It’s March. Does that mean spring skiing?

The only answer to that question is maybe, or sometimes. The days are longer and the sun is higher, so we may have spring conditions part of the time, or even most of the time from now on. Of course, if there is an official start to spring skiing, it has to be St. Patrick’s Day, which was Friday.

Dave Irons, Ski Columnist

As I have mentioned before, no one before or since has gone to the lengths Jim Kelly did at his Brodie Mountain down in the Berkshires. He actually called his ski area “Kelly’s Irish Alps,” and each St. Patrick’s Day had his snowmakers use food coloring to produce green snow.

This weekend, we can expect to see some green beer served in some of the pubs, but a pint of Guinness makes more sense. Listen for some Irish music in some of those pubs today for après ski.

This weekend not only marks the official start of spring skiing, it’s also the start of a celebration, because spring skiing is as much about the celebration as it is about ski conditions. I have an idea that as many memories are created on the ski decks as on the slopes at this time. The whole idea is to finish the day in the favorite gathering spot for après ski, wherever you might be skiing.

Most ski areas have a special place where you will find a bar set up outside in the sun. Sugarloaf even calls its area immediately in front of the base lodge “The Beach,” and you can always find a crowd of sun worshippers there on any sunny spring day. At Sunday River, the space in front of the base lodge at South Ridge is also a busy spot in spring. With its south-facing deck, Pleasant Mountain has always been a favorite in spring.


Skip over the border and Cranmore Mountain has a great deck outside the base lodge at the foot of the slope, and that’s where you find the celebrants any weekend afternoon. At Mount Abram, the party moves to the deck outside the West Side base lodge. Although Lost Valley rarely has an extended spring season, the deck outside the lodge becomes an extension of the brew pub to celebrate the spring.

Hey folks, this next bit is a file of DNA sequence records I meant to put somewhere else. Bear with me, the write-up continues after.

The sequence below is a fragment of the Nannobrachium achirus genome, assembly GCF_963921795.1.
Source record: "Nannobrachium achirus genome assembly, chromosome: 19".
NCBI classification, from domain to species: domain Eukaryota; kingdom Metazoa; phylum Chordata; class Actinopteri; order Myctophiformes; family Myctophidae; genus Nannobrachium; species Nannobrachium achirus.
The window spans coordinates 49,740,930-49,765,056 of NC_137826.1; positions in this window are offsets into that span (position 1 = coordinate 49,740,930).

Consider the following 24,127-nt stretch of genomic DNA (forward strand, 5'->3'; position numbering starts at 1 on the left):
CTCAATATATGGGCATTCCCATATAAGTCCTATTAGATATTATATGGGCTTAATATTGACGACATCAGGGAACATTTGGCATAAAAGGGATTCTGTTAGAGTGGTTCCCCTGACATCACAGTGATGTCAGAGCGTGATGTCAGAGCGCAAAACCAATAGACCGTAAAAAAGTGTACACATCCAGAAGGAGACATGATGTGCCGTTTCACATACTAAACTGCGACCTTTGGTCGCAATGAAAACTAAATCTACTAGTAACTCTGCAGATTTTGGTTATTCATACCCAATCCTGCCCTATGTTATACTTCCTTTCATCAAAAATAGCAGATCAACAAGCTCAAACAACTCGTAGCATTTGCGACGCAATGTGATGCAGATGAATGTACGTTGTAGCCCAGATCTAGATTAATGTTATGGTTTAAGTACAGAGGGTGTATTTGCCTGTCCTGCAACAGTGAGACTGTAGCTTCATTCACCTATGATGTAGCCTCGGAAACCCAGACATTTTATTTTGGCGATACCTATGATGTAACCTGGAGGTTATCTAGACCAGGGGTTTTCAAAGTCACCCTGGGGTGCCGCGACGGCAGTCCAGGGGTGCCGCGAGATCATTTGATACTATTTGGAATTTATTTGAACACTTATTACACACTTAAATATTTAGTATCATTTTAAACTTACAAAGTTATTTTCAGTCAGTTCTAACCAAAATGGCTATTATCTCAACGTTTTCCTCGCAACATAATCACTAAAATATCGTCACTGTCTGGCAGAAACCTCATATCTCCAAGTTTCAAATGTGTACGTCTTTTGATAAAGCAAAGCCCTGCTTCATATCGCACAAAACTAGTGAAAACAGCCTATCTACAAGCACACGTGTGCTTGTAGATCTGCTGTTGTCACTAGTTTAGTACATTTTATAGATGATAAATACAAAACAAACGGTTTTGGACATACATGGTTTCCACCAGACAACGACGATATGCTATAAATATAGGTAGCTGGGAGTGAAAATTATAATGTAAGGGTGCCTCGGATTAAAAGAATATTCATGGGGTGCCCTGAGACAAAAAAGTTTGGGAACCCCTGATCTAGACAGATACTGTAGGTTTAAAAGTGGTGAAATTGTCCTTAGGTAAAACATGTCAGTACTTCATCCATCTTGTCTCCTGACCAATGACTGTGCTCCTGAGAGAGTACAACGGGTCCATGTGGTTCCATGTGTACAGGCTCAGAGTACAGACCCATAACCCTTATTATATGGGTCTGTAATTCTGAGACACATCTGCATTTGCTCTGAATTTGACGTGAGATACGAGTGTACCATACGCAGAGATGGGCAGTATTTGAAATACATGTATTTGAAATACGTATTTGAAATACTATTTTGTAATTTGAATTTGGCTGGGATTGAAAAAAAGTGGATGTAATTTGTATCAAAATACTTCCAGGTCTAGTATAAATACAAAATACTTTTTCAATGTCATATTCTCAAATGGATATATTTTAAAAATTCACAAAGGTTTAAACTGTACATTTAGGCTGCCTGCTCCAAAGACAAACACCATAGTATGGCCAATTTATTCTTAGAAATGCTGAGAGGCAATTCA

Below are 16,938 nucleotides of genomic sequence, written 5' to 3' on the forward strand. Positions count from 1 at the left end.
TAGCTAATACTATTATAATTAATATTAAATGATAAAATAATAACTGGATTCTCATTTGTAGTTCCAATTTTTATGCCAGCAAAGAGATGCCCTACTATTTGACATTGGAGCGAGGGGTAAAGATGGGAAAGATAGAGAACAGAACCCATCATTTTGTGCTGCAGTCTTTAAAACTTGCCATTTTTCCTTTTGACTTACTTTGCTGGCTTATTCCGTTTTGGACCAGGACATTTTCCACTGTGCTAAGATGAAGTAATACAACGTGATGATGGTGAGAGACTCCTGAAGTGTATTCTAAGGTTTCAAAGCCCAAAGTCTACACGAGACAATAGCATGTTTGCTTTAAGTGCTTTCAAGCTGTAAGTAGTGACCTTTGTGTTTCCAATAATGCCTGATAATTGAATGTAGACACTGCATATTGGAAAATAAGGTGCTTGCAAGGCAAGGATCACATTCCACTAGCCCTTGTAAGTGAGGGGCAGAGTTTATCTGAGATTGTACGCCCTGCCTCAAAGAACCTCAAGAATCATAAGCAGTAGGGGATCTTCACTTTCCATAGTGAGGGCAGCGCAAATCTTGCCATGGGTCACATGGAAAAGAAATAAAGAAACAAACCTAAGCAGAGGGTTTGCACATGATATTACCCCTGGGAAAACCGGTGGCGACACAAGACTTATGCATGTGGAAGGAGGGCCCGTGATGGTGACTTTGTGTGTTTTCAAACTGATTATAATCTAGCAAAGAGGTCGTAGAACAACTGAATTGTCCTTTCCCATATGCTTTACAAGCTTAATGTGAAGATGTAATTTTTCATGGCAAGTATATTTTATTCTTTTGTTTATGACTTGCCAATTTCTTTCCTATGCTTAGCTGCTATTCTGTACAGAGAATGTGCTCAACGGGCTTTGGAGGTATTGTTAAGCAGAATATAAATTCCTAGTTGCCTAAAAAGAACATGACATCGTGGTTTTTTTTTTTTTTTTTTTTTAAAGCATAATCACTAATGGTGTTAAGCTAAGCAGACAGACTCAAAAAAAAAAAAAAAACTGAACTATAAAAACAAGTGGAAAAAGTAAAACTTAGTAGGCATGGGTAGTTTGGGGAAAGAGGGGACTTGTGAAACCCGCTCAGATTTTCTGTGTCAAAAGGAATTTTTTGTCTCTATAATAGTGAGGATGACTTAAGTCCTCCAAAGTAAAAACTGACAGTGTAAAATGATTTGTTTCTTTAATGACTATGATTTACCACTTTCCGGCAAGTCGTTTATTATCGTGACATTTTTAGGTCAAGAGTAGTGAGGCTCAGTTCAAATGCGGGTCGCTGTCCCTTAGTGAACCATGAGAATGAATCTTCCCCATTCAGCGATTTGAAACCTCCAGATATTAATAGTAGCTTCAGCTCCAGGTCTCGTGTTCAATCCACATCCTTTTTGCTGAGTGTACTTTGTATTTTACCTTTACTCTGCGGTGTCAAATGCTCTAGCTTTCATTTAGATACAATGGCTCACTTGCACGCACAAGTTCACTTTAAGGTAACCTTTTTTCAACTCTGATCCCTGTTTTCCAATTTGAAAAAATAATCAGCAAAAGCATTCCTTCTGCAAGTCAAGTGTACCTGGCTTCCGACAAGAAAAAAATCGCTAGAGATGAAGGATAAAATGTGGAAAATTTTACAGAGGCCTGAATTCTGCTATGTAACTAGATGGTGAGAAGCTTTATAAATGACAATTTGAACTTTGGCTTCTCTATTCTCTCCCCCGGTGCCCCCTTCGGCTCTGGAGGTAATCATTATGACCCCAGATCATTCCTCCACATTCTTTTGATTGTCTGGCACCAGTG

In the 1960s and ’70s, a lot of Sunday River regulars would party at the top of Barker Mountain before the chairlift was installed in 1971. Coolers and even grills were somehow transported up the T-bars to the ledges at the top of what is now called Locke Mountain.

At that time, we used to haul rescue toboggans up the T-bars, and those of us on patrol would frequently get drafted to allow coolers and grills along for the ride to the top. Being on duty, we could not partake of the party, as the revelers enjoyed the views of Mount Washington as they cooked lunch on the grills.

Occasionally, we had to give a celebrant, who had imbibed a bit too much to ski down, a sled ride to the base at the end of the day. I remember one Gould student who had a bit too much being given a ride down. Apparently the ride, much quicker than an injured skier would have gotten, was a sobering experience. Interestingly, the young lady actually married a young member of our ski patrol a few years later. I’ll leave out the names, simply making the point that those mountain top parties were a memorable part of the spring skiing celebration.

I’m sure a check of other ski areas will reveal similar activities and traditions. We can expect the parties to continue right through Easter, which is April 9 this year, with plenty of snow to last well past that date. And the celebration isn’t confined to skiing here in the East. A number of my Western trips have been in spring, and I found as many party spots there as here at home.

At Vail, it’s easy to find. The area outside the lodge at Mid Vail has seating and picnic tables and always draws a crowd. It also has the benefit of being at the foot of Look Ma, one of the steepest mogul runs you’ll find anywhere, so revelers can enjoy the thrills and spills of skiers willing to display their skills on one of Colorado’s toughest mogul runs. If your timing is right, you might also get to watch the Lawn Chair drill team, a bunch of locals in ski boots, shorts and Hawaiians shirts parading and doing drills folding and unfolding their lawn chairs to music.

Vail is fun, but you can find plenty of activity right here at home. Enjoy the celebration and the skiing, but remember alcohol and skis don’t mix any better than alcohol and driving.

See you on the slopes, or on the deck.

Dave Irons is a freelance writer and columnist who hails from Westbrook. He has been contributing to the Sun Journal for many years and is among the most respected ski writers in the Northeast. He also is a member of the Maine Ski Hall of Fame. Write to him at

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